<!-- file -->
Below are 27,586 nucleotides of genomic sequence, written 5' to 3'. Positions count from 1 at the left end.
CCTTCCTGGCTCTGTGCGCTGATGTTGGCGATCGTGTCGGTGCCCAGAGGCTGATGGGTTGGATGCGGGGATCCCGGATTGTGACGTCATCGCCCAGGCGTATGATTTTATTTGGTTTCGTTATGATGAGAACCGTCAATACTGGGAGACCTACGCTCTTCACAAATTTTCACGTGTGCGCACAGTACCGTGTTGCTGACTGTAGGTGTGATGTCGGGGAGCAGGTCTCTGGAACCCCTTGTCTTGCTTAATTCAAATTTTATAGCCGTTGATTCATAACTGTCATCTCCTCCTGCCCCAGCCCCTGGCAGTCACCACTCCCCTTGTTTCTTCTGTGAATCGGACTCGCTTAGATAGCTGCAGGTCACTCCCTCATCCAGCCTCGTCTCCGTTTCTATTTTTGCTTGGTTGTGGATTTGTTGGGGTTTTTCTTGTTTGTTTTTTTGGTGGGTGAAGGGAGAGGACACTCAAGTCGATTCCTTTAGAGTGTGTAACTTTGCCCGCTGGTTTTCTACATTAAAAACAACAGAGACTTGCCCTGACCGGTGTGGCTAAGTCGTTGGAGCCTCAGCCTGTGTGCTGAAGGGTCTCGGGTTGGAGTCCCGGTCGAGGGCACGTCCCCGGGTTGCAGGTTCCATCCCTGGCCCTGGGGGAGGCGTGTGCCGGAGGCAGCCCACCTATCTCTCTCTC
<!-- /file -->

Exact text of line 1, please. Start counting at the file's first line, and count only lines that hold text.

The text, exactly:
Below are 27,586 nucleotides of genomic sequence, written 5' to 3'. Positions count from 1 at the left end.